Wednesday, April 13, 2011

What’s Plan B for the airport?


As the discussion concerning the new—sorry, regional—airport and the first indications of its escalating cost heat up, I would like to make a few random observations.

First of all, anyone who has ever flown into Chicago's fantastically busy Midway airport—where you can look into peoples' kitchen windows and see what they're going to have for supper as you come in to land—must be forgiven for wondering about the proclaimed dangers of our existing airport.

Second, the relocated airport will be lucky to be operational in 10 years time—just when the first effects of peak oil will be beginning to be felt, and gasoline prices will finally rise to equal those already being paid in Europe and England and most of the rest of the Western world (about $10 a gallon). This is bound to have an impact on the tourist and leisure industries, upon which we have become dependent here in the valley, and bring about enormous changes, new priorities and a very different lifestyle. Should this not be a consideration when contemplating the enormous cost of plowing up the sage to install another airport?

In the event that the price of this proposed enterprise becomes prohibitive (if it isn't already) but our existing airport must still be closed, what is Plan B? Is there a Plan B? Is the already functioning airport in Twin Falls and its local workforce even being considered as an alternative? Sadly, America has decided to lag far behind the rest of the developed world with their growing networks of 300-plus m.p.h. trains, so a light rail link between Twin Falls and Sun Valley (which would have the added advantage of diverting rush-hour traffic from Highway 75) probably wouldn't be a consideration. But couldn't there be a special bus link to Sun Valley, perhaps with airline seats and refreshments served?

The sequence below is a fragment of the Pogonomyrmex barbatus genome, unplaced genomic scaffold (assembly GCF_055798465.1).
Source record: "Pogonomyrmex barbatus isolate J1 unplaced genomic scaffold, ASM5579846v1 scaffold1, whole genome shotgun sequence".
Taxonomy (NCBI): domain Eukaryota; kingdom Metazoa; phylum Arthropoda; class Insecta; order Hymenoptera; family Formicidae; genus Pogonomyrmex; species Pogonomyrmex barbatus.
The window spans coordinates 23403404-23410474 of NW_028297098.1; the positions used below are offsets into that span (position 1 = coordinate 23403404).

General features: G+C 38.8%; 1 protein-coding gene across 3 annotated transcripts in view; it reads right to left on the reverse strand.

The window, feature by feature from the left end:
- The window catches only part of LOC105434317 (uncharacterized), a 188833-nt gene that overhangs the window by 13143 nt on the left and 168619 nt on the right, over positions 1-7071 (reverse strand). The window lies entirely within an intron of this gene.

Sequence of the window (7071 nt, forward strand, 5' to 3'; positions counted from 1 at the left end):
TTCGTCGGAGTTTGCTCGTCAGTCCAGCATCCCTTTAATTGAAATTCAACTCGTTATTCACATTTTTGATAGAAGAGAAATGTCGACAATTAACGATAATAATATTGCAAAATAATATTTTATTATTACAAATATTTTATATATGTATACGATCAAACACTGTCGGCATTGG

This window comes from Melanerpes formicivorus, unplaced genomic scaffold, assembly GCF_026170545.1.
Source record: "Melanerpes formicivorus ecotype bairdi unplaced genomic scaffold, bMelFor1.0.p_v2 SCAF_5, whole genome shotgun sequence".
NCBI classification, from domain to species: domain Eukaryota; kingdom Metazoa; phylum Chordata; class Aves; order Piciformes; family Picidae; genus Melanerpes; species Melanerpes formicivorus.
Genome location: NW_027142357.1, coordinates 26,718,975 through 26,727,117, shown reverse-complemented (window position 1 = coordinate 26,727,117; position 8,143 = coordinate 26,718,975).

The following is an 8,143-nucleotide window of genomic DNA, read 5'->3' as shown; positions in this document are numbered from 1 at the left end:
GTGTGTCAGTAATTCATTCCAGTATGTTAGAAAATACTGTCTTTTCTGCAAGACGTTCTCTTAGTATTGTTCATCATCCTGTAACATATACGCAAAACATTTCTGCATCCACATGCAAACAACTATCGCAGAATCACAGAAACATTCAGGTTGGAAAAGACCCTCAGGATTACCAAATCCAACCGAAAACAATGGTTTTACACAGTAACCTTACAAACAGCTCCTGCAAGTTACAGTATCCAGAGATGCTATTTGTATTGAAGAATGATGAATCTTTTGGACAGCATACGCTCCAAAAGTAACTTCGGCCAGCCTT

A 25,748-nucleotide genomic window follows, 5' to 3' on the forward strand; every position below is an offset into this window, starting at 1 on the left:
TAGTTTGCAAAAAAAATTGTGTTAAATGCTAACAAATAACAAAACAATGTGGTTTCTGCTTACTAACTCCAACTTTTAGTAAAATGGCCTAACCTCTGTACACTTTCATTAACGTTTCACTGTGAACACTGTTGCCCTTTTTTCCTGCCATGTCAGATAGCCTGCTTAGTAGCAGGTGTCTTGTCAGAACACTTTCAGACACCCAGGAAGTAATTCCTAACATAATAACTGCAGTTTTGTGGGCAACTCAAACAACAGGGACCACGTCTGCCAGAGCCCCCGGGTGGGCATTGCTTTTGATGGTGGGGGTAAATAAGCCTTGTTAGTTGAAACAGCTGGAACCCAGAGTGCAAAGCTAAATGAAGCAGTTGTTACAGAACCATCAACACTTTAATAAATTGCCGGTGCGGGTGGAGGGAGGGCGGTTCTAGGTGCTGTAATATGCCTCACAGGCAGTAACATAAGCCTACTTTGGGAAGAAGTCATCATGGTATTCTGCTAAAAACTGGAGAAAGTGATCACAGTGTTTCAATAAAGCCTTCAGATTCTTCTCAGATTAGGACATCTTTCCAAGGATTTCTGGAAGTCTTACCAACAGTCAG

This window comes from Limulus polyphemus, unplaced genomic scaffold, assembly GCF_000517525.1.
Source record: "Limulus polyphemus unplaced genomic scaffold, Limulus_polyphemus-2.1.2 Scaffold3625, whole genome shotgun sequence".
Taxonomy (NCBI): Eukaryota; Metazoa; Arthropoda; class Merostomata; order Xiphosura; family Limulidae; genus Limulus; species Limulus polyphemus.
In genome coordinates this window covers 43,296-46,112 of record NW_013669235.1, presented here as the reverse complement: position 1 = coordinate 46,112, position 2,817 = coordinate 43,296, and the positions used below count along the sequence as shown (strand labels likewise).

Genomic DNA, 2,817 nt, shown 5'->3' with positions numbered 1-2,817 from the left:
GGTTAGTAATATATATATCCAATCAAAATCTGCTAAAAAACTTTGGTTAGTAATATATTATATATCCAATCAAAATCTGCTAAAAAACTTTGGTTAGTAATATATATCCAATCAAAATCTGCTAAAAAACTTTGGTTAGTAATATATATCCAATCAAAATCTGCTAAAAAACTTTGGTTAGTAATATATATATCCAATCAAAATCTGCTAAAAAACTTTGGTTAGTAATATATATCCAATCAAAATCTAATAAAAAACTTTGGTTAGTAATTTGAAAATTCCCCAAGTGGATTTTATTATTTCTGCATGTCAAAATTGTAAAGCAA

After all, everyone accepts that traveling from the airport into London or Paris or New York takes an hour to an hour and a half. Would it honestly be such an intolerable inconvenience for visitors to our valley?

Diana Fassino

Ketchum




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